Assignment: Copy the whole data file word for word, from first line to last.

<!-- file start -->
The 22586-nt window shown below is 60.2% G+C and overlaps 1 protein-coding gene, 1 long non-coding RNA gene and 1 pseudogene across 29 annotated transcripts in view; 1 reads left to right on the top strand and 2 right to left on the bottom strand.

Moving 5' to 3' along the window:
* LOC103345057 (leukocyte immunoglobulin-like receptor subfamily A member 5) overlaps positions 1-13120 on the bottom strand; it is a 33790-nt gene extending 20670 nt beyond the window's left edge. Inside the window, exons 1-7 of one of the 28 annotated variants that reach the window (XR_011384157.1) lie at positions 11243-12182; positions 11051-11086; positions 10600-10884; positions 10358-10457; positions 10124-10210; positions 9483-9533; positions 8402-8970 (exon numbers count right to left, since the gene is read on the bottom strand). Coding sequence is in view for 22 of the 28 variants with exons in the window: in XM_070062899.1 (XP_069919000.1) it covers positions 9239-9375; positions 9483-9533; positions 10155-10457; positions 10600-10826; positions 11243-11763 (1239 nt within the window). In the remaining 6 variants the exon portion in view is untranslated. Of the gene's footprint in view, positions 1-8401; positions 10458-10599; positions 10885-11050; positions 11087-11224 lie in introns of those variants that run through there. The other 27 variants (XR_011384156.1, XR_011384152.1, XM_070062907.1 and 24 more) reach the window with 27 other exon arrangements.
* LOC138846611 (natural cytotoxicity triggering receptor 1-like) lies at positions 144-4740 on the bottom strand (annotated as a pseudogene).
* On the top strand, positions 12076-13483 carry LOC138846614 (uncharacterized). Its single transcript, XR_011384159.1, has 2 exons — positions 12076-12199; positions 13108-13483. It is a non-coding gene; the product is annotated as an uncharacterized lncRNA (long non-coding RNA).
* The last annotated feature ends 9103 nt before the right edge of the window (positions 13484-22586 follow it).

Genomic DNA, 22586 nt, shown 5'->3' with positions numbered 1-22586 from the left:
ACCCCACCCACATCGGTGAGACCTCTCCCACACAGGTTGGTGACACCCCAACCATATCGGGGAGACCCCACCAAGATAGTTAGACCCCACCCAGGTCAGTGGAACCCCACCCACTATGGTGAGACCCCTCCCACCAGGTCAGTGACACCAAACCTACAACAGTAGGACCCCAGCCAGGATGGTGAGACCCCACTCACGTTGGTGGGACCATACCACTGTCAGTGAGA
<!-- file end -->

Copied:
The 22586-nt window shown below is 60.2% G+C and overlaps 1 protein-coding gene, 1 long non-coding RNA gene and 1 pseudogene across 29 annotated transcripts in view; 1 reads left to right on the top strand and 2 right to left on the bottom strand.

Moving 5' to 3' along the window:
* LOC103345057 (leukocyte immunoglobulin-like receptor subfamily A member 5) overlaps positions 1-13120 on the bottom strand; it is a 33790-nt gene extending 20670 nt beyond the window's left edge. Inside the window, exons 1-7 of one of the 28 annotated variants that reach the window (XR_011384157.1) lie at positions 11243-12182; positions 11051-11086; positions 10600-10884; positions 10358-10457; positions 10124-10210; positions 9483-9533; positions 8402-8970 (exon numbers count right to left, since the gene is read on the bottom strand). Coding sequence is in view for 22 of the 28 variants with exons in the window: in XM_070062899.1 (XP_069919000.1) it covers positions 9239-9375; positions 9483-9533; positions 10155-10457; positions 10600-10826; positions 11243-11763 (1239 nt within the window). In the remaining 6 variants the exon portion in view is untranslated. Of the gene's footprint in view, positions 1-8401; positions 10458-10599; positions 10885-11050; positions 11087-11224 lie in introns of those variants that run through there. The other 27 variants (XR_011384156.1, XR_011384152.1, XM_070062907.1 and 24 more) reach the window with 27 other exon arrangements.
* LOC138846611 (natural cytotoxicity triggering receptor 1-like) lies at positions 144-4740 on the bottom strand (annotated as a pseudogene).
* On the top strand, positions 12076-13483 carry LOC138846614 (uncharacterized). Its single transcript, XR_011384159.1, has 2 exons — positions 12076-12199; positions 13108-13483. It is a non-coding gene; the product is annotated as an uncharacterized lncRNA (long non-coding RNA).
* The last annotated feature ends 9103 nt before the right edge of the window (positions 13484-22586 follow it).

Genomic DNA, 22586 nt, shown 5'->3' with positions numbered 1-22586 from the left:
ACCCCACCCACATCGGTGAGACCTCTCCCACACAGGTTGGTGACACCCCAACCATATCGGGGAGACCCCACCAAGATAGTTAGACCCCACCCAGGTCAGTGGAACCCCACCCACTATGGTGAGACCCCTCCCACCAGGTCAGTGACACCAAACCTACAACAGTAGGACCCCAGCCAGGATGGTGAGACCCCACTCACGTTGGTGGGACCATACCACTGTCAGTGAGA